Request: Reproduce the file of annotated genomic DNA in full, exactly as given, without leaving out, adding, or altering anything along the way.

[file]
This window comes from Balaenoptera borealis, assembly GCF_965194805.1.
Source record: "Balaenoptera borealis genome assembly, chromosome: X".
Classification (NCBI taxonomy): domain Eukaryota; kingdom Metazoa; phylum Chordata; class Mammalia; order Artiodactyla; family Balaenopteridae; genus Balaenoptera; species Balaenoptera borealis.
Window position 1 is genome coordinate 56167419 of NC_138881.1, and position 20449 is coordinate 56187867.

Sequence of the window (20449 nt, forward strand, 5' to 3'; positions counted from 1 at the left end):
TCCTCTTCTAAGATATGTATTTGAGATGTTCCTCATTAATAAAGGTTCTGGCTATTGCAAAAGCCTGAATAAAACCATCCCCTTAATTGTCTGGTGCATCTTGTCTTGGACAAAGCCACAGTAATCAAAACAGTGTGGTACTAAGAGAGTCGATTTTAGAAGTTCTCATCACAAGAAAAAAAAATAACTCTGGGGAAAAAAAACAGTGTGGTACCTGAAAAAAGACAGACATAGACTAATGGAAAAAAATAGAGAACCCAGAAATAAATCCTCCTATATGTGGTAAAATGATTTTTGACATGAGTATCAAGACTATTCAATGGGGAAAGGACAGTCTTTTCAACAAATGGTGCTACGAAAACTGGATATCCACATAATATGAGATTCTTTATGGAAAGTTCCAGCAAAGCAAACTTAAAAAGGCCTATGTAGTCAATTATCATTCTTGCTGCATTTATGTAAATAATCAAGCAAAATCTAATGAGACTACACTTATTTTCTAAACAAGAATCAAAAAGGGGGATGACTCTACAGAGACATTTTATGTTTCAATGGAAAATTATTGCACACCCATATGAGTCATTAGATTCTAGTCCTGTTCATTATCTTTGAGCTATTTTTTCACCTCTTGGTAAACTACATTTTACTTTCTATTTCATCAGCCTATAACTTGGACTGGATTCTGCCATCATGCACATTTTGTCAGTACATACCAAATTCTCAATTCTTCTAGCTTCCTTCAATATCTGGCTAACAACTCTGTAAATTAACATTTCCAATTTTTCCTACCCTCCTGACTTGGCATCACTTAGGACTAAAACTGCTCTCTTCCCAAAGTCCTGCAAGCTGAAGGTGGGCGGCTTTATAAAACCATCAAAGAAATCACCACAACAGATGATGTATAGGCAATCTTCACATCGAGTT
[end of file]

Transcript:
This window comes from Balaenoptera borealis, assembly GCF_965194805.1.
Source record: "Balaenoptera borealis genome assembly, chromosome: X".
Classification (NCBI taxonomy): domain Eukaryota; kingdom Metazoa; phylum Chordata; class Mammalia; order Artiodactyla; family Balaenopteridae; genus Balaenoptera; species Balaenoptera borealis.
Window position 1 is genome coordinate 56167419 of NC_138881.1, and position 20449 is coordinate 56187867.

Sequence of the window (20449 nt, forward strand, 5' to 3'; positions counted from 1 at the left end):
TCCTCTTCTAAGATATGTATTTGAGATGTTCCTCATTAATAAAGGTTCTGGCTATTGCAAAAGCCTGAATAAAACCATCCCCTTAATTGTCTGGTGCATCTTGTCTTGGACAAAGCCACAGTAATCAAAACAGTGTGGTACTAAGAGAGTCGATTTTAGAAGTTCTCATCACAAGAAAAAAAAATAACTCTGGGGAAAAAAAACAGTGTGGTACCTGAAAAAAGACAGACATAGACTAATGGAAAAAAATAGAGAACCCAGAAATAAATCCTCCTATATGTGGTAAAATGATTTTTGACATGAGTATCAAGACTATTCAATGGGGAAAGGACAGTCTTTTCAACAAATGGTGCTACGAAAACTGGATATCCACATAATATGAGATTCTTTATGGAAAGTTCCAGCAAAGCAAACTTAAAAAGGCCTATGTAGTCAATTATCATTCTTGCTGCATTTATGTAAATAATCAAGCAAAATCTAATGAGACTACACTTATTTTCTAAACAAGAATCAAAAAGGGGGATGACTCTACAGAGACATTTTATGTTTCAATGGAAAATTATTGCACACCCATATGAGTCATTAGATTCTAGTCCTGTTCATTATCTTTGAGCTATTTTTTCACCTCTTGGTAAACTACATTTTACTTTCTATTTCATCAGCCTATAACTTGGACTGGATTCTGCCATCATGCACATTTTGTCAGTACATACCAAATTCTCAATTCTTCTAGCTTCCTTCAATATCTGGCTAACAACTCTGTAAATTAACATTTCCAATTTTTCCTACCCTCCTGACTTGGCATCACTTAGGACTAAAACTGCTCTCTTCCCAAAGTCCTGCAAGCTGAAGGTGGGCGGCTTTATAAAACCATCAAAGAAATCACCACAACAGATGATGTATAGGCAATCTTCACATCGAGTT